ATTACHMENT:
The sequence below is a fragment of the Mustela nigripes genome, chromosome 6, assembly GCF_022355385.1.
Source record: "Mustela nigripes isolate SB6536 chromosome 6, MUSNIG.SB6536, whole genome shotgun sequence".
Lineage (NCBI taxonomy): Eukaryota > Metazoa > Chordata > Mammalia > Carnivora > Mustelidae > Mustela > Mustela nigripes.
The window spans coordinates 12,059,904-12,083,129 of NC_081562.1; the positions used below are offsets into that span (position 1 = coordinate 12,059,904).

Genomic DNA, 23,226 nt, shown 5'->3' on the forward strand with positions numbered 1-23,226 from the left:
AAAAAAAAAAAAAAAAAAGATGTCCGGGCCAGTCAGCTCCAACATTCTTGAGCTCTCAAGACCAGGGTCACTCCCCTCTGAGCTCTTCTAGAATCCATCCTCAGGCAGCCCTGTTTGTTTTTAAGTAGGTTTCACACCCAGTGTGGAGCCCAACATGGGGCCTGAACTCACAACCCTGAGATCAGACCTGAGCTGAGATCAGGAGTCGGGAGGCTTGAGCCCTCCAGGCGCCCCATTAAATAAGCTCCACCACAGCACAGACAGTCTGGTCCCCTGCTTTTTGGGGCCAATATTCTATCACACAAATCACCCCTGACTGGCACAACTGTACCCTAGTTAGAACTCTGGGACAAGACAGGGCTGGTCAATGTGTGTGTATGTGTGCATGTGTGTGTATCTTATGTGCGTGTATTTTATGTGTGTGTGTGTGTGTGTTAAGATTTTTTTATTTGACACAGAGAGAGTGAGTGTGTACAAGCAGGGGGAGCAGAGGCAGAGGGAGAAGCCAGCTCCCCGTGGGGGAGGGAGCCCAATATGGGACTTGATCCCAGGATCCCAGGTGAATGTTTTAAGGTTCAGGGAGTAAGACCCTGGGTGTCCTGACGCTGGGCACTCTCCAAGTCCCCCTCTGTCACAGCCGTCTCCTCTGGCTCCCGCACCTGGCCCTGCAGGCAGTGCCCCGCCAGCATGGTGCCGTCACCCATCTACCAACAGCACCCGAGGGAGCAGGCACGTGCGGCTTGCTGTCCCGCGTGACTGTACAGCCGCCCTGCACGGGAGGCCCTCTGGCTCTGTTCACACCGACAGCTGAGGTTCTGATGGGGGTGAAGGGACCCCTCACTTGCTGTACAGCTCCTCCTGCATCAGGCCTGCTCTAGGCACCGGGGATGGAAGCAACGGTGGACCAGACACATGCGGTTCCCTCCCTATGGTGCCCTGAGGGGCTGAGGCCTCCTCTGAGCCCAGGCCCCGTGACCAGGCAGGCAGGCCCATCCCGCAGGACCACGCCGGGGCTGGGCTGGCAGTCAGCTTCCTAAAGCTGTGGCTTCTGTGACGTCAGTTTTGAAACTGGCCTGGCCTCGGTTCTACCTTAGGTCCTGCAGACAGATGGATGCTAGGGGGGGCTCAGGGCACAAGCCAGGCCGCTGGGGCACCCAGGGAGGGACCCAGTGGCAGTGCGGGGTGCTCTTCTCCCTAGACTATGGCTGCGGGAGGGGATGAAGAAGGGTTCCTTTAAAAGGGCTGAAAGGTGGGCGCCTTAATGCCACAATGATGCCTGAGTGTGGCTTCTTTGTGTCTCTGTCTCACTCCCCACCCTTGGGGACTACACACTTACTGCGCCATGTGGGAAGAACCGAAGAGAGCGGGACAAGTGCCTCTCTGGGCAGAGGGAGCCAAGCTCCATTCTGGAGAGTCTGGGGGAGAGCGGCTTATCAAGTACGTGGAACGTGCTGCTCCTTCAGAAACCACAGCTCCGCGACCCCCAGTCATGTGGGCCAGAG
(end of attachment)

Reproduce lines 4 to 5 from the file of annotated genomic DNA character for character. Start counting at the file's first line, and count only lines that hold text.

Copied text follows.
The window spans coordinates 12,059,904-12,083,129 of NC_081562.1; the positions used below are offsets into that span (position 1 = coordinate 12,059,904).

Genomic DNA, 23,226 nt, shown 5'->3' on the forward strand with positions numbered 1-23,226 from the left: